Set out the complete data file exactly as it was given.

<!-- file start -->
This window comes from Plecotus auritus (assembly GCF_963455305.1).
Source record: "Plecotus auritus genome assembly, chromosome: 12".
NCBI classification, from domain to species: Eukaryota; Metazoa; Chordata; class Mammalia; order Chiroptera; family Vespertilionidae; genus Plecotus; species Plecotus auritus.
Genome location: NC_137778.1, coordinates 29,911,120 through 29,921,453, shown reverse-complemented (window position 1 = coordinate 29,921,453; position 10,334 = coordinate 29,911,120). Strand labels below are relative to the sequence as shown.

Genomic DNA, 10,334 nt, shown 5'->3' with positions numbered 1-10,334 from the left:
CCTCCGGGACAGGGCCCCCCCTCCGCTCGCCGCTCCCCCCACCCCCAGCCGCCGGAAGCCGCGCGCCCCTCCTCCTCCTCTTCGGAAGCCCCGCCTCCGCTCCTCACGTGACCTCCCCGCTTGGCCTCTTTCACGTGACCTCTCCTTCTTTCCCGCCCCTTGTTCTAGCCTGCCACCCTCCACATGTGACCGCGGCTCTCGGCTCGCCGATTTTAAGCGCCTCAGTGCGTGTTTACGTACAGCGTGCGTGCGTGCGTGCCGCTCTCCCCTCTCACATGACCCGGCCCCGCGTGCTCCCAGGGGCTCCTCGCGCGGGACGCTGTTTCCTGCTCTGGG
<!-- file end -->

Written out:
This window comes from Plecotus auritus (assembly GCF_963455305.1).
Source record: "Plecotus auritus genome assembly, chromosome: 12".
NCBI classification, from domain to species: Eukaryota; Metazoa; Chordata; class Mammalia; order Chiroptera; family Vespertilionidae; genus Plecotus; species Plecotus auritus.
Genome location: NC_137778.1, coordinates 29,911,120 through 29,921,453, shown reverse-complemented (window position 1 = coordinate 29,921,453; position 10,334 = coordinate 29,911,120). Strand labels below are relative to the sequence as shown.

Genomic DNA, 10,334 nt, shown 5'->3' with positions numbered 1-10,334 from the left:
CCTCCGGGACAGGGCCCCCCCTCCGCTCGCCGCTCCCCCCACCCCCAGCCGCCGGAAGCCGCGCGCCCCTCCTCCTCCTCTTCGGAAGCCCCGCCTCCGCTCCTCACGTGACCTCCCCGCTTGGCCTCTTTCACGTGACCTCTCCTTCTTTCCCGCCCCTTGTTCTAGCCTGCCACCCTCCACATGTGACCGCGGCTCTCGGCTCGCCGATTTTAAGCGCCTCAGTGCGTGTTTACGTACAGCGTGCGTGCGTGCGTGCCGCTCTCCCCTCTCACATGACCCGGCCCCGCGTGCTCCCAGGGGCTCCTCGCGCGGGACGCTGTTTCCTGCTCTGGG